Macarons are becoming extremely popular worldwide and you can make these sweet tidbits in a myriad of colors and flavorings. A number of food bloggers from Twitter got together a while back and joined up to challenge ourselves at making these delicious sweet cookies. Some were more successful than others but the Mac Attack itself was so successful that Jamie (@lifesafeast on Twitter) and Deeba (@vindee on Twitter) created a Mac Tweets where folks interested in developing their “mac” skills can get together and share their experiences. I first made Coffee Macarons with a Nutella Ganache filling for the last challenge, but I am back in Florida now so I wanted to try my hand at a more tropical looking cookie. I love the combination of pink and green so popular here in Florida, so I decided to use Japanese matcha green tea powder to color my shells and created a white chocolate strawberry filling. I used a couple of teaspoons of sugarless strawberry preserves to add a fruit flavor to my filling, as well as give the cookie the pink color I was looking for, but you could simply use a few drops of red food coloring instead.
Deborah Mele 2011
Matcha Tea Macarons With White Chocolate Strawberry Ganache
Macarons are becoming extremely popular worldwide and you can make these sweet tidbits in a myriad of colors and flavorings.
For The Shells:
- 90 Grams Egg Whites (About 3) At Room Temperature And Aged For 3 Days
- 30 Grams Sugar
- 200 Grams Powdered Sugar
- 110 Grams Finely Ground Almonds
- 1 to 1 1/2 Teaspoons Matcha Tea Powder
For The White Chocolate Ganache:
- 1/2 Cup Heavy Cream
- 3/4 Cup White Chocolate
- Red Food Coloring (Or Berry Preserves Strained To Remove Seeds)
- In a food processor, blend the almonds, tea powder and icing sugar until very finely ground. (I also found it helpful to push the mixer through a sieve to remove any larger pieces.)
- Set aside in a bowl.
- In a stand mixer fitted with a whisk, beat the egg whites until foamy, then slowly begin to add the granulated sugar until you have created a glossy meringue.
- Add the almond mixture to the meringues all at once, and quickly fold to blend and break up some of the air.
- Continue to slowly mix until the almonds are incorporated into the meringues and the mixture resembles lava. It should not take more than 50 strokes to accomplish this.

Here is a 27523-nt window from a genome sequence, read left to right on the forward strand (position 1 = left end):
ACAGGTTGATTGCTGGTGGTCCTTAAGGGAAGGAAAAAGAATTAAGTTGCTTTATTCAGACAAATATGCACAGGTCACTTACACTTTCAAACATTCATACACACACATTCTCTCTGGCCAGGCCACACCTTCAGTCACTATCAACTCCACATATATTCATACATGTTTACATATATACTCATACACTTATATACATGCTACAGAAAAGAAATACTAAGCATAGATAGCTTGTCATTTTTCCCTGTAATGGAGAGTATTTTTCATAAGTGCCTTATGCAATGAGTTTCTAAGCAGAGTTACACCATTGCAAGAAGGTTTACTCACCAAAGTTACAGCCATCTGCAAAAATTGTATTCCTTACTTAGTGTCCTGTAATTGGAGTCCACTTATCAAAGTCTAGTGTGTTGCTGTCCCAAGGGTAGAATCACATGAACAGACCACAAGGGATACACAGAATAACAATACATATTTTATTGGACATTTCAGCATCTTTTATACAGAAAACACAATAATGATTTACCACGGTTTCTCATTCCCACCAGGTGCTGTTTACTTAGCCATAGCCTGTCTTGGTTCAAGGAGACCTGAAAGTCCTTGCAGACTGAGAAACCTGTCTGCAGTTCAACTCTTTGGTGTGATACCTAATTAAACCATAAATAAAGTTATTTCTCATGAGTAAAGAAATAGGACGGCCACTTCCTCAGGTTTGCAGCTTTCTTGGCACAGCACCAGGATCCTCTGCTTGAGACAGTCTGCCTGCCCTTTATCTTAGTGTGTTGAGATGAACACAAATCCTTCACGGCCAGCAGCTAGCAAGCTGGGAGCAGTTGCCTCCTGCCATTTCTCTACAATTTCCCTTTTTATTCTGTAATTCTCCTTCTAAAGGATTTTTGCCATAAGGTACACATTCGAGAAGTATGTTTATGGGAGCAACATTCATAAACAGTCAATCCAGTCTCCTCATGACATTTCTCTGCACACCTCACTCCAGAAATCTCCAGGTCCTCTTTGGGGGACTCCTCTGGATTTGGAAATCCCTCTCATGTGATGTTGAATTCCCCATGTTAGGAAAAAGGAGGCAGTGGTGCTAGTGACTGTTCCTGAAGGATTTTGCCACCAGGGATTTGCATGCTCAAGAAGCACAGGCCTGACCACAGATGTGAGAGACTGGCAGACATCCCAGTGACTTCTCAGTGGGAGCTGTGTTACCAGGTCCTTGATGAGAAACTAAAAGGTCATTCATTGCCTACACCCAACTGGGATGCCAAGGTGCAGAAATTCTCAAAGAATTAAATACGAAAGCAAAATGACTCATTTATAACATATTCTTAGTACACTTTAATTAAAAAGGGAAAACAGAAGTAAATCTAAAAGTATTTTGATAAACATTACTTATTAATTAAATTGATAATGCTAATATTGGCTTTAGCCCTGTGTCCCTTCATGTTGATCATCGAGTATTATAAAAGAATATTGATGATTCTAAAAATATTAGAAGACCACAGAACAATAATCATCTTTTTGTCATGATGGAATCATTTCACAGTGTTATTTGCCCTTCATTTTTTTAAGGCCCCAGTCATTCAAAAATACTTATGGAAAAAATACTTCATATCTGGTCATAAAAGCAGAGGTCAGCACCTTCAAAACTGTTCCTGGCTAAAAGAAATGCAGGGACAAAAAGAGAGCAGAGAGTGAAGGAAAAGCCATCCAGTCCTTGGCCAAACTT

- I find it best to test the meringue at this time but dropping a small spoonful onto some parchment paper.
- Once you have the right consistency, fill a pastry bag with a plain tip with the mixture.
- Carefully pipe circles of about 1.5 inches in diameter about 2 inches apart onto parchment paper.
- Once you have completed piping allow the macarons to rest at room temperature for about 30 minutes to an hour to develop a skin.
- You can tell if this has happened by lightly touching the top with your finger, and if the mixture does not stick to your finger they are ready for baking.
- Preheat the oven to 280 degrees F. then carefully slide the parchment sheets onto a baking sheet and bake the macarons for 15 to 20 minutes depending on how large you piped them.
- While baking they should rise with airy feet developing.
- Once baked remove from the oven and cool for 10 minutes, then carefully remove them from the parchment using a small metal spatula. (If you have any trouble with the macarons sticking you can place a couple of drops of water under the parchment. Do not leave them there too long or they could get soggy.)
- Store macarons in an airtight container in the refrigerator until ready to add the filling.
- To make the filling heat the cream in a small pot until just before it begins to boil.
- Break up the chocolate and mix it into the hot cream until it has completely melted.
- Add the berry preserves or food coloring and stir to blend.
- Refrigerate the filling for an hour or two until it begins to firm up enough to be of spreading consistency.
- Either pipe or spoon some of the filling onto one half of a macaron, and then top with another of equal size.